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Imagine, for a moment, what it would be like to be deaf. You cannot hear what people say. Nor can you hear your own voice, and so you can learn to form words only with great difficulty. How would you make your ideas known? And how would you learn what others have to say?

This challenge confronts 14 million deaf and hearing-impaired Americans every day. Despite these obstacles, however, they do communicate effectively. Through methods such as sign language and finger spelling, they participate in schools, the workplace, and society generally. Some situations, however, call for a person equally skilled in speaking and signing to serve as a bridge between the world of silence and the world of sound. These people are known as sign language interpreters.

Bob Chandler is an interpreter who was introduced to sign language as a child. Both his parents are deaf, and he believes that he probably learned to sign before he learned to speak. After graduating from college with a degree in history, he did volunteer work with several organizations, including Alcoholics Anonymous. Work like this led to a position teaching sign language to mentally retarded deaf children. Eventually, Bob returned to school and earned a master's degree in rehabilitation/counseling of the hearing impaired. Soon thereafter, he was recruited by Deafpride, Inc., an agency that provides interpreting services.

In the recent past, most sign interpreters were friends of deaf persons or members of a deaf person's family. But more and more people like Bob are earning their living as interpreters. Many, like Bob, graduated from training programs. Such programs are offered by colleges and universities in more than 30 States.

The trained interpreter is qualified in various manual communication systems, including American Sign Language and manually Coded English.

Interpreters often differentiate between types of interpreting. Platform interpreting is performed near the speaker--on a platform or a stage--and in front of an audience. Such interpreters must use large, clear signs. In contrast, one-on-one interpreting is doen face to face with the client. Janet Bailey, president of Sign Language Associates, Inc., an interpreting services firm, has experience with both types.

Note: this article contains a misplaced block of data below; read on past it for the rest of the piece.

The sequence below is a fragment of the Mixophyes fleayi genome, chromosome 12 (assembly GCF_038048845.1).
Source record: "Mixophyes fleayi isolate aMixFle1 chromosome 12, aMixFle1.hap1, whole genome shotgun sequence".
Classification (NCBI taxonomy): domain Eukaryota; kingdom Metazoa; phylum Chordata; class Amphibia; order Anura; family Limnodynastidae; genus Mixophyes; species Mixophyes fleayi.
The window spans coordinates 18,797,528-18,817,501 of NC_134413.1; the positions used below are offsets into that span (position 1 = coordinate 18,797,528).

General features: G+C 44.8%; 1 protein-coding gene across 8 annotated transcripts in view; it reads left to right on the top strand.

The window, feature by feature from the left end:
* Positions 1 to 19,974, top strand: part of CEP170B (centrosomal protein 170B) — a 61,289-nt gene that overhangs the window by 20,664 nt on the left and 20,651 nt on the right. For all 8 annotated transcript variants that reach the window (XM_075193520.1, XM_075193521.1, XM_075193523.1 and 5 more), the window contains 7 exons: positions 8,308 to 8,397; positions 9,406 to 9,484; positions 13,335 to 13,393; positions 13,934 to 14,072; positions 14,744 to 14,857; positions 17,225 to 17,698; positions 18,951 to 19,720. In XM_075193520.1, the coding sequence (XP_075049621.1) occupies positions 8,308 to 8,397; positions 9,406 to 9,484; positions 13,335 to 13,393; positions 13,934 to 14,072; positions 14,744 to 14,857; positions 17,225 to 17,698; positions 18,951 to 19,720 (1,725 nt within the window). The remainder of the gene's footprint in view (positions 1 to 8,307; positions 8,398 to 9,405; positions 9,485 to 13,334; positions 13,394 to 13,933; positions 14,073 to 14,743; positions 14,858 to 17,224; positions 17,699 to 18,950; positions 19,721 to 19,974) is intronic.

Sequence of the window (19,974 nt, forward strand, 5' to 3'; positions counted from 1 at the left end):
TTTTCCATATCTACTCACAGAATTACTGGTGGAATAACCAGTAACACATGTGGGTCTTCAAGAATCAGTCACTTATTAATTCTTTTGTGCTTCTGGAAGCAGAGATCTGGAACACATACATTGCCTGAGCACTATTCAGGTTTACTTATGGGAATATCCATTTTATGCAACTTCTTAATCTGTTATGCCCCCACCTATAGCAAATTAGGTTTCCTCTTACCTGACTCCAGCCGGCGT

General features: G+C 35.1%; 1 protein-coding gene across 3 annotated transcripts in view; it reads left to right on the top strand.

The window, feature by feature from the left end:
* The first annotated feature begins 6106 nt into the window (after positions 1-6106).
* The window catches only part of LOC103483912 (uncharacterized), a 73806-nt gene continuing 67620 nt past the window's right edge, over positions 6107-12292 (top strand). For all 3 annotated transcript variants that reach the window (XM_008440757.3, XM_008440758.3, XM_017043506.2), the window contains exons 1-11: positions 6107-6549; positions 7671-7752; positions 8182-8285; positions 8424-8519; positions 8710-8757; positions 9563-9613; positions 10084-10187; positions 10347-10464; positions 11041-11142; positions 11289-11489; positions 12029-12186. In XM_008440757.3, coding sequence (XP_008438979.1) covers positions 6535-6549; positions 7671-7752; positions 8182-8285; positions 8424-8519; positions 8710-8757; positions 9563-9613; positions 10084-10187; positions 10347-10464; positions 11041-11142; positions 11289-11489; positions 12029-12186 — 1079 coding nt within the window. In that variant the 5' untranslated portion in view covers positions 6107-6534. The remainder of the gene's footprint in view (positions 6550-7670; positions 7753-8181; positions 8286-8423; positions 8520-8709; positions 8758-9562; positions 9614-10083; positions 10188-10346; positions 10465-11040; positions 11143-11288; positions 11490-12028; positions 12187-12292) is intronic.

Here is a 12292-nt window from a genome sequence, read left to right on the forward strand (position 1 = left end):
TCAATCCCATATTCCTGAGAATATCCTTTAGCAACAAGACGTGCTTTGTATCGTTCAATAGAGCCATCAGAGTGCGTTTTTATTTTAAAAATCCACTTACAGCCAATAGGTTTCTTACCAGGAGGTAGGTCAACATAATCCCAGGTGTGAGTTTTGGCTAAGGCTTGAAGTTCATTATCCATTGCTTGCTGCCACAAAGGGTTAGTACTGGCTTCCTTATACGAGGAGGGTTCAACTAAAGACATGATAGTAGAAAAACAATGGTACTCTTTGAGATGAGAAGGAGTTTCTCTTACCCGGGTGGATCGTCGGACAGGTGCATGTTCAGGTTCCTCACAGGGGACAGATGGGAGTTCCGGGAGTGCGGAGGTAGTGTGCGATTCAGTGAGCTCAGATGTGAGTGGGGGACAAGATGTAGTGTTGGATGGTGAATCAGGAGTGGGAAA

Janet became acquainted with sign language at an early age. Her mother, an instructor in a school for deaf children, taught her finger spelling. As an adult, her interest in signing was renewed when she helped a neighbor's child enroll in a sign language course at Gallaudet College in Washington, D.C. Janet decided to enroll, too. She completed several more courses and began to undertake some interpreting assignments. When Good Vibrations, a theatrical production, was staged at the college, she became part of the show, combining her interpreting skills and her acting talents. She has gone on to interpret for the Folger Shakespeare Theater, Arena Stage, Ford's Theater, and the John F. Kennedy Center for the Performing arts, all in Washington.

Sign language interpretation places some unusual demands on its practitioners. Michael Jay Hartmann can attest to that. He's been interpreting for 12 years and has worked in a variety of situations, including owning and running his own interpreting services firm. He, too, began his career with voluntary work, interpreting for fellow students at the University of California and at religious services at the local temple. He now works as a program specialist for the handicapped for the U.S. Department of Health and Human Services, where his duties include being the official interpreter for the Secretary.